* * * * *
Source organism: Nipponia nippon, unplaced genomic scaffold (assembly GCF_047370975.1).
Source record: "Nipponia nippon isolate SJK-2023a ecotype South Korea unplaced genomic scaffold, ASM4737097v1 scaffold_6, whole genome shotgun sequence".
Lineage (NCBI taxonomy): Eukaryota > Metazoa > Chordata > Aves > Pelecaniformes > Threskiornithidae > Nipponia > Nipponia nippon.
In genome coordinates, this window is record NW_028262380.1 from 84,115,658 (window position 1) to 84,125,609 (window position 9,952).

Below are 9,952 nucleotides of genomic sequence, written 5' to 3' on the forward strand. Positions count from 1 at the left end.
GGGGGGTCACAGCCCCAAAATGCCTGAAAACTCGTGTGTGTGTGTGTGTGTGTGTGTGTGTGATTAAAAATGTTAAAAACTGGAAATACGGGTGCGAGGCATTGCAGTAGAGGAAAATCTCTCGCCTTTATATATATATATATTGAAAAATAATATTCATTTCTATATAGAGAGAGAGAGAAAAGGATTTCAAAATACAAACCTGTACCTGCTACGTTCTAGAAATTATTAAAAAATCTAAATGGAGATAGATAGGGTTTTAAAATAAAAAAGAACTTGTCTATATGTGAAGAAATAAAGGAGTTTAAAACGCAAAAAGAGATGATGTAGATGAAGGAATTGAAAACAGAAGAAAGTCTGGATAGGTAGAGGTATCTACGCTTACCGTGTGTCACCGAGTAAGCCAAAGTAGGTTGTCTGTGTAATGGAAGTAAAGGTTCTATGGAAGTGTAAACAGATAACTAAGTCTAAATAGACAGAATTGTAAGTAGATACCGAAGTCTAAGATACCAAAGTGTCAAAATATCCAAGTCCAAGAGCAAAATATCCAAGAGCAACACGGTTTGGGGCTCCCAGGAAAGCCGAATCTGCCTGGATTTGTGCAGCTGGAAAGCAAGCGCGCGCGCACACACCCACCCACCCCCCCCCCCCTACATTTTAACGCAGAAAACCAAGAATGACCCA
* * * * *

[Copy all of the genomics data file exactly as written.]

Source organism: Nipponia nippon, unplaced genomic scaffold (assembly GCF_047370975.1).
Source record: "Nipponia nippon isolate SJK-2023a ecotype South Korea unplaced genomic scaffold, ASM4737097v1 scaffold_6, whole genome shotgun sequence".
Lineage (NCBI taxonomy): Eukaryota > Metazoa > Chordata > Aves > Pelecaniformes > Threskiornithidae > Nipponia > Nipponia nippon.
In genome coordinates, this window is record NW_028262380.1 from 84,115,658 (window position 1) to 84,125,609 (window position 9,952).

Below are 9,952 nucleotides of genomic sequence, written 5' to 3' on the forward strand. Positions count from 1 at the left end.
GGGGGGTCACAGCCCCAAAATGCCTGAAAACTCGTGTGTGTGTGTGTGTGTGTGTGTGTGTGATTAAAAATGTTAAAAACTGGAAATACGGGTGCGAGGCATTGCAGTAGAGGAAAATCTCTCGCCTTTATATATATATATATTGAAAAATAATATTCATTTCTATATAGAGAGAGAGAGAAAAGGATTTCAAAATACAAACCTGTACCTGCTACGTTCTAGAAATTATTAAAAAATCTAAATGGAGATAGATAGGGTTTTAAAATAAAAAAGAACTTGTCTATATGTGAAGAAATAAAGGAGTTTAAAACGCAAAAAGAGATGATGTAGATGAAGGAATTGAAAACAGAAGAAAGTCTGGATAGGTAGAGGTATCTACGCTTACCGTGTGTCACCGAGTAAGCCAAAGTAGGTTGTCTGTGTAATGGAAGTAAAGGTTCTATGGAAGTGTAAACAGATAACTAAGTCTAAATAGACAGAATTGTAAGTAGATACCGAAGTCTAAGATACCAAAGTGTCAAAATATCCAAGTCCAAGAGCAAAATATCCAAGAGCAACACGGTTTGGGGCTCCCAGGAAAGCCGAATCTGCCTGGATTTGTGCAGCTGGAAAGCAAGCGCGCGCGCACACACCCACCCACCCCCCCCCCCCTACATTTTAACGCAGAAAACCAAGAATGACCCA